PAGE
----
I was actually just looking for a quiet walk in a park in the few hours of break from the rain on a Sunday afternoon, but I found an exhibit that has just opened and pairs an Italian fashion brand with an Italian contemporary artist, and the results are surprising.
I chose the Bardini Garden for an early Sunday stroll because I needed some time away from the tourists and hustle and noise of Florence center; and I needed to see some green, hear the birds, and not be nearly run over by a scooter or bike. The ticket to the Bardini Garden (8 Euro) also includes entrance to the Villa Bardini, which houses art exhibits. Never one to waste an already-paid entrance fee, I visited the exhibit even though I was not in the mood for “another” museum (yes, there are plenty in Florence). In addition, the woman selling me the ticket was extremely excited about the exhibit and mentioned several times how wonderful it is that I am one of the first to see the exhibit since it just opened today.
I did not know what to expect; the poster showed fabric and not much else and the names did not ring a bell I had to admit – “Mariani chez Capucci.” However, I was hooked as soon as I entered the first room and saw the first display.
I am assuming I am supposed to recognize Capucci as the Italian fashion designer Roberto Capucci famous for his dresses that seem to be sculpted; each one appears more fantastic and dream-like than the last. Pleats, folds, and strong colors seem to be the concept.
The same principle was used by Umberto Mariani in his art pieces that complement the dresses. Mariani is a contemporary Italian artist born in Milan in 1936. The pieces by Mariani vary in color and size but all play with light and dark created by pleats and folds. At first glance, the pieces seem to be fabric, but the pleats are created in lead foil that is painted or covered in gold leaf and some also seem to include sand or another coarse material under the paint.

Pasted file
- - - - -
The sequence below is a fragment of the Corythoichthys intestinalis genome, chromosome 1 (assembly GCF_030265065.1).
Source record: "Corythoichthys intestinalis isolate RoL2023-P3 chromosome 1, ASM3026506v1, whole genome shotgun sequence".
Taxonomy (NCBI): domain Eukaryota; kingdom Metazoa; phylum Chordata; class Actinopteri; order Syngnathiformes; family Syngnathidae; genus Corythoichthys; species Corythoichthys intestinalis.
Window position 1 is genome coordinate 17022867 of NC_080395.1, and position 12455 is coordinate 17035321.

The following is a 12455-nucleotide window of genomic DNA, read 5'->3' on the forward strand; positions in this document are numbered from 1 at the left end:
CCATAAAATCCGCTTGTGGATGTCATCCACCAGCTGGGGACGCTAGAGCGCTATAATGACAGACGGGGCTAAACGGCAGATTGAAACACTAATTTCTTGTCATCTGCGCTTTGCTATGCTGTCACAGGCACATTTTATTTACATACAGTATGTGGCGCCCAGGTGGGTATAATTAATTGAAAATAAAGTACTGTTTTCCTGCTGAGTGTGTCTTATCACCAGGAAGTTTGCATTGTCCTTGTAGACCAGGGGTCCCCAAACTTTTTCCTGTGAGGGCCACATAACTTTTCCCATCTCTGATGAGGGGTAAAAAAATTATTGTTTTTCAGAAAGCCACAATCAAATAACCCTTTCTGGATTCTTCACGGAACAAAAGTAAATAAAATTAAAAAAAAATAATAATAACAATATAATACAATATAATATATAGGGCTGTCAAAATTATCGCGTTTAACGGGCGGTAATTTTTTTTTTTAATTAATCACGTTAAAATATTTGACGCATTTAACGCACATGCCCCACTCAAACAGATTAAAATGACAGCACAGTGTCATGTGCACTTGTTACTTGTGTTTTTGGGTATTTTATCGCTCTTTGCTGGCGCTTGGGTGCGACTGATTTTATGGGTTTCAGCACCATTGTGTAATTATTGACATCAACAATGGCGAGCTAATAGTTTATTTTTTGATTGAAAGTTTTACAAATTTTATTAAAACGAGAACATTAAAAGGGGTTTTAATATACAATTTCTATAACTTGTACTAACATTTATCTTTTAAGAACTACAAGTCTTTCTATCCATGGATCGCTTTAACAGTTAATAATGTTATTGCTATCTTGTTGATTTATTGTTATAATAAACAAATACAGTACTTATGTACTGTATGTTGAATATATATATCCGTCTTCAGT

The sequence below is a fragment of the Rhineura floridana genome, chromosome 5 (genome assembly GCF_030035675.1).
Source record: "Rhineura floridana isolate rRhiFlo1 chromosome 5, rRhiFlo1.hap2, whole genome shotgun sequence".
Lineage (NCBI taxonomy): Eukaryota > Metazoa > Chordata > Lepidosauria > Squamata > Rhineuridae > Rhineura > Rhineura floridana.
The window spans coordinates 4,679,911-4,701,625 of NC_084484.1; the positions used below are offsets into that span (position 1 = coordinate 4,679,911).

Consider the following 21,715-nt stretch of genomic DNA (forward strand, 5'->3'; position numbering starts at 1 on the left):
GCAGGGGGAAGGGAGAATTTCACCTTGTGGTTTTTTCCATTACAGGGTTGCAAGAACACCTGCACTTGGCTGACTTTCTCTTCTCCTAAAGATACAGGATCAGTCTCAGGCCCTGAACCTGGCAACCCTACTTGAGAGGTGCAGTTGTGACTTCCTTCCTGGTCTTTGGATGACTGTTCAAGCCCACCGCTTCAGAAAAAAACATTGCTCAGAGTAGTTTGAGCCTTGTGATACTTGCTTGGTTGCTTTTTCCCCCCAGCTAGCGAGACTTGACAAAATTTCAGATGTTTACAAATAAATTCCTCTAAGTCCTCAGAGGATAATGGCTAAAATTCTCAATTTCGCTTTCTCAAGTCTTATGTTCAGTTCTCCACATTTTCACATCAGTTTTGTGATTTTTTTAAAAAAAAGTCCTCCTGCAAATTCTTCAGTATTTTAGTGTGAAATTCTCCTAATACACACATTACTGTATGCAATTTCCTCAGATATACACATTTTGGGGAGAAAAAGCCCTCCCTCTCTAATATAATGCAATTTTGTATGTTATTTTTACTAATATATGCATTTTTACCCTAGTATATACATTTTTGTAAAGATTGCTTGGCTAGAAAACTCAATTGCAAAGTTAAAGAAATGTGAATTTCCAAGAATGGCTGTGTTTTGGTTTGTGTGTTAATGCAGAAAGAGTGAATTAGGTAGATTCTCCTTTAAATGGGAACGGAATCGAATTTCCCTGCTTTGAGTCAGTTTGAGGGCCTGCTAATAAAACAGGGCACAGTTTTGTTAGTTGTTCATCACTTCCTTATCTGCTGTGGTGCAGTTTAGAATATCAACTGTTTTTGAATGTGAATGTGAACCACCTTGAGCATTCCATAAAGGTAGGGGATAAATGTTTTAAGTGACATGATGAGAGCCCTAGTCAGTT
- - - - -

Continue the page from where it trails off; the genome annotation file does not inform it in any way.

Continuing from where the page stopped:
The pieces by Mariani are fascinating by themselves – the simplicity, the feeling of movement and energy, the strong contrast of light and dark created by the folds. The gowns by Capucci are worth an exhibit just by themselves as well, but the combination of the pieces by these two artists creates an exciting interplay.
I doubt that I would have ever visited the exhibit just for its own sake; after all, there are still so many museums and churches and so much more I have not seen yet in Florence, but I am glad that I stumbled upon this exhibit by accident. And it is good to see that modern art in Florence can be something that is newer than the 16th century. The visit today also reminded me that sometimes it is best to explore a city without clear itinerary or a checklist of the top-ten sights. One never knows what one will find. Instead of fighting long lines at the larger museums on a rainy Sunday, I had this museum nearly to myself (I saw five more visitors in the hour I spent there) and the bright colors created a much-needed counterpoint to the grey Florentine sky .
The exhibit is still open till May 1, 2016. See the villa’s website for more details.